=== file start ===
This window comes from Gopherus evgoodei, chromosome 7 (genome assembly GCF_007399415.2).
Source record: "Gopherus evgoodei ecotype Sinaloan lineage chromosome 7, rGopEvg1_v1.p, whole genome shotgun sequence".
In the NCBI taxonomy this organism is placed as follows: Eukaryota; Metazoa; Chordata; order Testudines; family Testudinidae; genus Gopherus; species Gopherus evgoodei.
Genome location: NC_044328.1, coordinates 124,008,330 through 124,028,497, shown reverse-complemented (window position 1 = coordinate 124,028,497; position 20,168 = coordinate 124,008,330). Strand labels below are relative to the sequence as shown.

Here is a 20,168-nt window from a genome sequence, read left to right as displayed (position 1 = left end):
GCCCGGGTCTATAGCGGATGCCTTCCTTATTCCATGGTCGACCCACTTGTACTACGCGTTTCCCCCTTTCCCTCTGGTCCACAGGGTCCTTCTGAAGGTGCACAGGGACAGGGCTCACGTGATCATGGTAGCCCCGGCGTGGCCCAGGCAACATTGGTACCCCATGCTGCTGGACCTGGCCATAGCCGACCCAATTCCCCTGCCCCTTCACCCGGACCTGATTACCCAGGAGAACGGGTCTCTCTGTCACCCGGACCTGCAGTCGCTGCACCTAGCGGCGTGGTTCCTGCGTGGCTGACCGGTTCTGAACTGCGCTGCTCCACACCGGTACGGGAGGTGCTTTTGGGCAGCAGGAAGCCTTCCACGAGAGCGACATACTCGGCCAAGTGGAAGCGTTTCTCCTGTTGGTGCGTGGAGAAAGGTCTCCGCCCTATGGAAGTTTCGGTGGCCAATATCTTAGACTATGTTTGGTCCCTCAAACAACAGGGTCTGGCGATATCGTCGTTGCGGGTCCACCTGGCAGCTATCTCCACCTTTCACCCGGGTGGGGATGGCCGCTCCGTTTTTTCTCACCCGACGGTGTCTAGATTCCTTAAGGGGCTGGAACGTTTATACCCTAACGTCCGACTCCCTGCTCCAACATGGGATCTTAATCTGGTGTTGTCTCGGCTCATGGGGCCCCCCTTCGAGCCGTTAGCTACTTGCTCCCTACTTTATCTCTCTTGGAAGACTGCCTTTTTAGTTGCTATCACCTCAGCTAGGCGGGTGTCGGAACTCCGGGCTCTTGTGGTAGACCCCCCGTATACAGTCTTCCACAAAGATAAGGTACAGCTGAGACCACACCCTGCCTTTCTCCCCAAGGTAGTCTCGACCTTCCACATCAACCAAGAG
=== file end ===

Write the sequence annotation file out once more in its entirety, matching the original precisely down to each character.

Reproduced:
This window comes from Gopherus evgoodei, chromosome 7 (genome assembly GCF_007399415.2).
Source record: "Gopherus evgoodei ecotype Sinaloan lineage chromosome 7, rGopEvg1_v1.p, whole genome shotgun sequence".
In the NCBI taxonomy this organism is placed as follows: Eukaryota; Metazoa; Chordata; order Testudines; family Testudinidae; genus Gopherus; species Gopherus evgoodei.
Genome location: NC_044328.1, coordinates 124,008,330 through 124,028,497, shown reverse-complemented (window position 1 = coordinate 124,028,497; position 20,168 = coordinate 124,008,330). Strand labels below are relative to the sequence as shown.

Here is a 20,168-nt window from a genome sequence, read left to right as displayed (position 1 = left end):
GCCCGGGTCTATAGCGGATGCCTTCCTTATTCCATGGTCGACCCACTTGTACTACGCGTTTCCCCCTTTCCCTCTGGTCCACAGGGTCCTTCTGAAGGTGCACAGGGACAGGGCTCACGTGATCATGGTAGCCCCGGCGTGGCCCAGGCAACATTGGTACCCCATGCTGCTGGACCTGGCCATAGCCGACCCAATTCCCCTGCCCCTTCACCCGGACCTGATTACCCAGGAGAACGGGTCTCTCTGTCACCCGGACCTGCAGTCGCTGCACCTAGCGGCGTGGTTCCTGCGTGGCTGACCGGTTCTGAACTGCGCTGCTCCACACCGGTACGGGAGGTGCTTTTGGGCAGCAGGAAGCCTTCCACGAGAGCGACATACTCGGCCAAGTGGAAGCGTTTCTCCTGTTGGTGCGTGGAGAAAGGTCTCCGCCCTATGGAAGTTTCGGTGGCCAATATCTTAGACTATGTTTGGTCCCTCAAACAACAGGGTCTGGCGATATCGTCGTTGCGGGTCCACCTGGCAGCTATCTCCACCTTTCACCCGGGTGGGGATGGCCGCTCCGTTTTTTCTCACCCGACGGTGTCTAGATTCCTTAAGGGGCTGGAACGTTTATACCCTAACGTCCGACTCCCTGCTCCAACATGGGATCTTAATCTGGTGTTGTCTCGGCTCATGGGGCCCCCCTTCGAGCCGTTAGCTACTTGCTCCCTACTTTATCTCTCTTGGAAGACTGCCTTTTTAGTTGCTATCACCTCAGCTAGGCGGGTGTCGGAACTCCGGGCTCTTGTGGTAGACCCCCCGTATACAGTCTTCCACAAAGATAAGGTACAGCTGAGACCACACCCTGCCTTTCTCCCCAAGGTAGTCTCGACCTTCCACATCAACCAAGAG